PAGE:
Subscriber & Member Login

Login, or register today to interact in our online community, comment on articles, receive our newsletter, manage your account online and more!

Is 4x8 still the go-to standard for first time layout builders and why?

2490 views
56 replies
1 rating 2 rating 3 rating 4 rating 5 rating
  • Member since
    January, 2017
  • From: Southern Florida Gulf Coast
  • 728 posts
Posted by SeeYou190 on Tuesday, September 12, 2017 3:09 PM

BRAKIE
Kevin, A 4' x 6' works but, one needs to think small like #4 switches and 40' cars and maybe a small steam engine or 4 axle diesel.

.

Yes, the latest Model Railroad project layout was a 4 by 6. It had some switching, and several amazing photo locations in spite of the small size.

.

If space was available though, I cannot imagine anyone cutting 2 feet off of a 4 by 8 other than just to show it can be done.

.

To continue the thought... When I started in N scale in 1981 the standard layout size for newbies was a 30 inch by 84 inch door. These really were structurally sound and required no benchwork. You could leave them up on a pair of saw horses with no problems.

.

Is a door still a standard for entry N scalers?

.

-Kevin

.

Happily modeling the STRATTON & GILLETTE RAILROAD located in a world of plausible nonsense set in August, 1954.

  • Member since
    December, 2001
  • From: Northern CA Bay Area
  • 3,535 posts
Posted by cuyama on Tuesday, September 12, 2017 3:20 PM

SeeYou190
Is a door still a standard for entry N scalers?

It's one common layout size in N scale. Note that the 30"X80" dimensions are the equivalent of 4'7" X 12'3" in HO, so a much better relative size in terms of modeling than is the HO 4X8. A 36" wide door is the equivalent of 5'6" wide in HO.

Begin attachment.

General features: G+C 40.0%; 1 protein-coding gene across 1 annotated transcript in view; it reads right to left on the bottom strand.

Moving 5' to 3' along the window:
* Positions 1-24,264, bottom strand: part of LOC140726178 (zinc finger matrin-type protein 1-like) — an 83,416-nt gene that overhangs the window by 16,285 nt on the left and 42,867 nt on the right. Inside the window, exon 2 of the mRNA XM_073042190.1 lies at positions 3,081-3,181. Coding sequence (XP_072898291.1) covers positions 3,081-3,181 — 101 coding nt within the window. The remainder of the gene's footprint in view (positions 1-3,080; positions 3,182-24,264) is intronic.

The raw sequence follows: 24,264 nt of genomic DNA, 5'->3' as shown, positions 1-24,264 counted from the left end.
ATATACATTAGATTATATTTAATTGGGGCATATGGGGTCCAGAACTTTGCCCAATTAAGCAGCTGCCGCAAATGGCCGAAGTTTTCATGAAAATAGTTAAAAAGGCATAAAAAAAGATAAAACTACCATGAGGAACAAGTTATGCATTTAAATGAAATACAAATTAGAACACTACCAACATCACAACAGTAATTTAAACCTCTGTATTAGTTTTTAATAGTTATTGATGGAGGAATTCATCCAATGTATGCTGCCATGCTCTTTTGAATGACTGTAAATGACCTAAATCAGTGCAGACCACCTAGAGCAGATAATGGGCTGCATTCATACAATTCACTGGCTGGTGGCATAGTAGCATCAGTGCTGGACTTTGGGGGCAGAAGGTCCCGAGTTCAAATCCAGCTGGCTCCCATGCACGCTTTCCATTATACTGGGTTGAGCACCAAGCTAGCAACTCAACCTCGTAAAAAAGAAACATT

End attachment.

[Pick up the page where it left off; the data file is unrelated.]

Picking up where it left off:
The challenge of dropping feeders through a hollow-core door (which isn't really hollow -- there is filler) is about the only issue. And the same scenery and grade issues as any flat layout substrate.

Byron

Edit: corrected HO equivalent dimensions to reflect 80" HCD length rather than 84"

  • Member since
    December, 2001
  • From: Northern CA Bay Area
  • 3,535 posts
Posted by cuyama on Tuesday, September 12, 2017 3:23 PM

riogrande5761
But the answer is build a 4x8 frame and have a 4x8 sheet cut in half long ways an then re-assemble on to the frame as 4x8 again.

And of course, once one is cutting plywood and building framing anyway, maybe there is less reason to limit oneself to a 4X8

  • Member since
    December, 2001
  • From: Northern CA Bay Area
  • 3,535 posts
Posted by cuyama on Tuesday, September 12, 2017 3:33 PM

BRAKIE
A 4' x 6' works but, one needs to think small like #4 switches and 40' cars and maybe a small steam engine or 4 axle diesel. The curves will be 22" or better use 18" curves to gain room.

The HO radius issues are imposed by the width, so they are the same if it's 4X6, 4X8, or 4X12.

  • Member since
    December, 2001
  • From: Northern CA Bay Area